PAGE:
News and Perspectives
According to The Leadership Conference on Civil and Human Rights, “nationally, 1.4 million black men have lost the right to vote” due to felony conviction laws in various states, and today, “current housing for approximately 2 million Americans—two thirds of them African American or Hispanic—is a prison or jail cell.” Does the United States have two justice systems – one for people who are white and have resources – and one for people of color and the poor? From charges of profiling and unfair treatment by police, to racially-influenced decisions by prosecutors and the courts, to the construction of a prison system that is increasingly privatized and profit-based, critics describe a justice system that itself should be ‘held in contempt’ and is in need of major reforms. Gain insights from a discussion with panelists from higher education, law enforcement, community engagement, and the legal system, that may lead to useful changes in our justice system.
Panelists: Keith Mayes, University of Minnesota Associate Professor, African American and African Studies; Mary Moriarty, Chief Public Defender, Hennepin County; Tomas E. Smith, (Retired) Chief of Police, City of St. Paul, Minnesota; Justin Terrell, Program Manager, Justice 4 All, Take Action Minnesota.
Moderator: Kimberly Hewitt, Director, Equal Opportunity and Affirmative Action, Office for Equity & Diversity.
Being Young and Arab in America, Wed, Nov. 16, 2 pm, Coffman Theater. Free and open to the public. Part of the Provost's Conversation Series.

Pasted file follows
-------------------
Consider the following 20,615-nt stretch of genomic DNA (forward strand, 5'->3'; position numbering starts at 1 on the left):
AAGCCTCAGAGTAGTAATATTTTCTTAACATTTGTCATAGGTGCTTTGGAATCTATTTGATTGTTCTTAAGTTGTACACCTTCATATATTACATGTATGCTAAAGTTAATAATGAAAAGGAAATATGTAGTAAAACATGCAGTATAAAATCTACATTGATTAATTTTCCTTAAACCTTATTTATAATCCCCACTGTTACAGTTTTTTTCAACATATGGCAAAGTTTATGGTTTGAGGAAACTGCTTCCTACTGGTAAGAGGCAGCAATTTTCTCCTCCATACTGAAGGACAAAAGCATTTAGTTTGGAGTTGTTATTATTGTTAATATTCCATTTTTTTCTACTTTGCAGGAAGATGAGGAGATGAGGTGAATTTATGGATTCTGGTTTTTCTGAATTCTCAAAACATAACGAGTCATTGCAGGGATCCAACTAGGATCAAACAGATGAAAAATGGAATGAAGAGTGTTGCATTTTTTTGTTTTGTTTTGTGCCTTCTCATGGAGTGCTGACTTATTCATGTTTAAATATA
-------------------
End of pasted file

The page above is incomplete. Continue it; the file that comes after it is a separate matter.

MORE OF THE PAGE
Featuring Moustafa Bayoumi, author of How Does It Feel to Be a Problem?
Editor’s Note: In the case of all posts, the opinions expressed are those of the author and do not necessarily reflect the views of the University of Minnesota or the University of Minnesota Women’s Center.
Content note for this blog post and accompanying video: sexual assault, sexual violence, rape culture.
Sidhra Musani started high school at a private Islamic school. Now, she said she is the only visible Muslim in her advanced classes.
Musani enrolled at the University of Minnesota and became president of the Muslim Students Association, but she said she still worries her classmates judge her for wearing a hijab.
“I had to think three times [about] everything I was going to say,” she said, “because I knew that there is that pressure … whether you like or not, people are [going to] judge you for what you say, and they’re [going to] attribute it [to] your faith.”
This past week, two abhorrent incidents targeted the University of Minnesota’s Muslim community.
On Thursday, the spray-painted word “ISIS” was discovered on the Muslim Students Association’s Washington Avenue Bridge panel. A day earlier, the Horowitz Freedom Center distributed posters on campus alleging that a University group Students for Justice in Palestine is a front for Hamas.
These two events are distressing examples of the pernicious Islamophobia that exists within our campus community. We find great sorrow in these explicit messages of hate.